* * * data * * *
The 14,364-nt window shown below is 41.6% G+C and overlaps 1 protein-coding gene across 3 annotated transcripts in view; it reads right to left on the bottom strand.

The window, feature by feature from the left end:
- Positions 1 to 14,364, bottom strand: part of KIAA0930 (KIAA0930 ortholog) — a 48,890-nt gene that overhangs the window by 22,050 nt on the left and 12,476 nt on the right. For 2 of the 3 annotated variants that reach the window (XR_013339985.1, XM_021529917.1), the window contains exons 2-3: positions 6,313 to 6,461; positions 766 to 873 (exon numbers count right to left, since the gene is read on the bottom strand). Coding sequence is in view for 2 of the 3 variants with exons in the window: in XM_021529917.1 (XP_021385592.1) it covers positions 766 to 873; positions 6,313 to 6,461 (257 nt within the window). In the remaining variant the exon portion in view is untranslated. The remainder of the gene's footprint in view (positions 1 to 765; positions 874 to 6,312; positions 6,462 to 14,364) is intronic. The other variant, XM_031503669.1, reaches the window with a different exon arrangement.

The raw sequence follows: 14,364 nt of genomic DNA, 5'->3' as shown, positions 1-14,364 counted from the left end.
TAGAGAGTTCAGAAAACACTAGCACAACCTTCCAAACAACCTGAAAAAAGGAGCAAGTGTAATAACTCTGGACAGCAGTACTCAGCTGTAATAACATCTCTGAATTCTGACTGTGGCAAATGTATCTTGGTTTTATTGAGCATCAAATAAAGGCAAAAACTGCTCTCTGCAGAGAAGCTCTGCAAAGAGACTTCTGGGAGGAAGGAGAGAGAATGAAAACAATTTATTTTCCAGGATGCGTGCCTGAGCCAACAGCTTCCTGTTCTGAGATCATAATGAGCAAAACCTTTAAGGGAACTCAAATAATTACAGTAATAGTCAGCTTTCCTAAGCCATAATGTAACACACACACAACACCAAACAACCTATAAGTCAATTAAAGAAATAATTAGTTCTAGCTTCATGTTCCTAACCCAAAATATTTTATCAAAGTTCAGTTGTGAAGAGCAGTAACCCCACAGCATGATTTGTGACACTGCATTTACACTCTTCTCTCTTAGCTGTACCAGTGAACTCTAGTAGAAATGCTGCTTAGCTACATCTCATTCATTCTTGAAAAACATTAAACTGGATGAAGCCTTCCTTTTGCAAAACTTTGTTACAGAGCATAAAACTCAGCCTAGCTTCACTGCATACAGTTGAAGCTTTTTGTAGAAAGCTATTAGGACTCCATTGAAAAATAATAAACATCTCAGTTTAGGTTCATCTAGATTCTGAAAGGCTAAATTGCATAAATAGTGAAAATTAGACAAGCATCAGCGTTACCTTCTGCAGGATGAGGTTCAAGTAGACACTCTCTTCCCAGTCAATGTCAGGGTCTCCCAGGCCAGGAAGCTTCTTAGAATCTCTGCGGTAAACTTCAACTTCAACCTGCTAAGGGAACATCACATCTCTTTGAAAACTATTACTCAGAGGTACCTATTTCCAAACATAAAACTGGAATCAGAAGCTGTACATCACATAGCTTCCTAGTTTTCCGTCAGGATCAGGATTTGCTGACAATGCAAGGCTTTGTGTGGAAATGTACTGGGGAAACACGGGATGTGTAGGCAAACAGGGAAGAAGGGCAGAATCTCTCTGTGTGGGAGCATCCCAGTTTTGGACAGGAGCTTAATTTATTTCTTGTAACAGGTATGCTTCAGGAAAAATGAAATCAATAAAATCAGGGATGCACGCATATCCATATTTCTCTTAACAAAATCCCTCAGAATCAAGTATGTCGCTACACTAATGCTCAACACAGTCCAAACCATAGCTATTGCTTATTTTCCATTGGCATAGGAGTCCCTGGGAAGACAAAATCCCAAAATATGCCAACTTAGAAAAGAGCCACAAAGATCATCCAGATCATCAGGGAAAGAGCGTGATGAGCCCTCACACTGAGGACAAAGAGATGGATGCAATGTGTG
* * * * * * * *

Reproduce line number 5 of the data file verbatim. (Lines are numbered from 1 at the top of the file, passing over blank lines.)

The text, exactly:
TAGAGAGTTCAGAAAACACTAGCACAACCTTCCAAACAACCTGAAAAAAGGAGCAAGTGTAATAACTCTGGACAGCAGTACTCAGCTGTAATAACATCTCTGAATTCTGACTGTGGCAAATGTATCTTGGTTTTATTGAGCATCAAATAAAGGCAAAAACTGCTCTCTGCAGAGAAGCTCTGCAAAGAGACTTCTGGGAGGAAGGAGAGAGAATGAAAACAATTTATTTTCCAGGATGCGTGCCTGAGCCAACAGCTTCCTGTTCTGAGATCATAATGAGCAAAACCTTTAAGGGAACTCAAATAATTACAGTAATAGTCAGCTTTCCTAAGCCATAATGTAACACACACACAACACCAAACAACCTATAAGTCAATTAAAGAAATAATTAGTTCTAGCTTCATGTTCCTAACCCAAAATATTTTATCAAAGTTCAGTTGTGAAGAGCAGTAACCCCACAGCATGATTTGTGACACTGCATTTACACTCTTCTCTCTTAGCTGTACCAGTGAACTCTAGTAGAAATGCTGCTTAGCTACATCTCATTCATTCTTGAAAAACATTAAACTGGATGAAGCCTTCCTTTTGCAAAACTTTGTTACAGAGCATAAAACTCAGCCTAGCTTCACTGCATACAGTTGAAGCTTTTTGTAGAAAGCTATTAGGACTCCATTGAAAAATAATAAACATCTCAGTTTAGGTTCATCTAGATTCTGAAAGGCTAAATTGCATAAATAGTGAAAATTAGACAAGCATCAGCGTTACCTTCTGCAGGATGAGGTTCAAGTAGACACTCTCTTCCCAGTCAATGTCAGGGTCTCCCAGGCCAGGAAGCTTCTTAGAATCTCTGCGGTAAACTTCAACTTCAACCTGCTAAGGGAACATCACATCTCTTTGAAAACTATTACTCAGAGGTACCTATTTCCAAACATAAAACTGGAATCAGAAGCTGTACATCACATAGCTTCCTAGTTTTCCGTCAGGATCAGGATTTGCTGACAATGCAAGGCTTTGTGTGGAAATGTACTGGGGAAACACGGGATGTGTAGGCAAACAGGGAAGAAGGGCAGAATCTCTCTGTGTGGGAGCATCCCAGTTTTGGACAGGAGCTTAATTTATTTCTTGTAACAGGTATGCTTCAGGAAAAATGAAATCAATAAAATCAGGGATGCACGCATATCCATATTTCTCTTAACAAAATCCCTCAGAATCAAGTATGTCGCTACACTAATGCTCAACACAGTCCAAACCATAGCTATTGCTTATTTTCCATTGGCATAGGAGTCCCTGGGAAGACAAAATCCCAAAATATGCCAACTTAGAAAAGAGCCACAAAGATCATCCAGATCATCAGGGAAAGAGCGTGATGAGCCCTCACACTGAGGACAAAGAGATGGATGCAATGTGTG